All other issues of conventional obligations are governed by the law expressly chosen or clearly relied upon by the parties, except to the extent that law contravenes the public policy of the state whose law would otherwise be applicable under Article 3537.

La. Civ. Code art. 3540.

Thus, we next turn to Article 3537 to determine which state law would otherwise be applicable to the Agreement. Article 3537 states:

Except as otherwise provided in this Title, an issue of conventional obligation is governed by the law of the state whose policies would be most seriously impaired if its law were not applied to that issue.

That state is determined by evaluating the strength and pertinence of the relevant polices of the involved state in light of: (1) the pertinent contacts of each state to the parties and the transaction, including the place of negotiation, formation and performance of the contract, the location of the object of the contract, and the place of domicile, habitual residence, or business of the parties; (2) the nature, type, and purpose of the contract; and (3) the polices referred to in Article 3515, as well as the policies of facilitating the orderly planning of transactions, of promoting multistate commercial intercourse, and of protecting one party from undue imposition by the other.

La. Civ. Code art. 3537.

Article 3515 guides us in balancing the policies of the states:

Except as otherwise provided in this Book, an issue in a case having contacts with other states is governed by the law of the state whose policies would be most seriously impaired if its law were not applied to that issue. That state is determined by evaluating the strength and pertinence of the relevant policies of all involved states in the light of: (1) the relationship of each state to the parties and the dispute; and (2) the policies and needs of the interstate and international system, including the policies of upholding the justified expectations of parties and of minimizing the adverse consequences that might follow from subjecting a party to the law of more than one state.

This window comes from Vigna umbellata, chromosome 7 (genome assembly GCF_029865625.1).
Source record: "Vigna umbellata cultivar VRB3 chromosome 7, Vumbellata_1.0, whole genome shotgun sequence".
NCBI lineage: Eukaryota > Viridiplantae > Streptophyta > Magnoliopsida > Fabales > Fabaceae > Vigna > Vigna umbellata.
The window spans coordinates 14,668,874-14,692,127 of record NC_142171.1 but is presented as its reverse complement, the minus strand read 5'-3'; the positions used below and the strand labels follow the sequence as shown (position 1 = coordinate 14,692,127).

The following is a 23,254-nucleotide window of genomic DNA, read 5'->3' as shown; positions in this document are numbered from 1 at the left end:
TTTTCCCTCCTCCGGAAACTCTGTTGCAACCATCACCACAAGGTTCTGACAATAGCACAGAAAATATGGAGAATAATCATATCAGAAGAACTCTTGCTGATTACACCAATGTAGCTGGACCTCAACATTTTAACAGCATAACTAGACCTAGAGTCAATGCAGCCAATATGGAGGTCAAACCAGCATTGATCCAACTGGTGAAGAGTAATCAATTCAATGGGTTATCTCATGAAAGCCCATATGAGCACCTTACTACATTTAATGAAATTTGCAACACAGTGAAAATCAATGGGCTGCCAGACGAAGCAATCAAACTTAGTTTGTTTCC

La. Civ. Code art. 3515.

The Revision Comments to Articles 3515 and 3537 provide helpful instructions to courts using these articles. The Comments emphasize that the objective of the choice of law analysis is to "identify 'the state whose policies would be most seriously impaired if its law is not applied to that issue.'" La.C.C. art. 3515 (1991 revision comments (a)). The Comments to Article 3537 list two steps to follow in making this determination. The first is to identify "'the relevant policies of the involved states.'" The next step is to evaluate "'the strength and pertinence of [these] policies' in light of" the three factors listed in the second paragraph of Article 3537. La.C.C. art. 3537 (revision comments 1991 (d)).

Roberts, 104 F.3d at 786-87.

In simplest terms, we must first determine which state's law would be otherwise applicable in the absence of the choice of law provision. We then determine whether application of the chosen law would contravene the otherwise applicable state's public policy. Our overall objective is to determine the state whose policies would be more seriously impaired if its law was not applied, and this is done by comparing the strength and pertinence of the competing states' policies in light of the various factors set forth in Article 3537.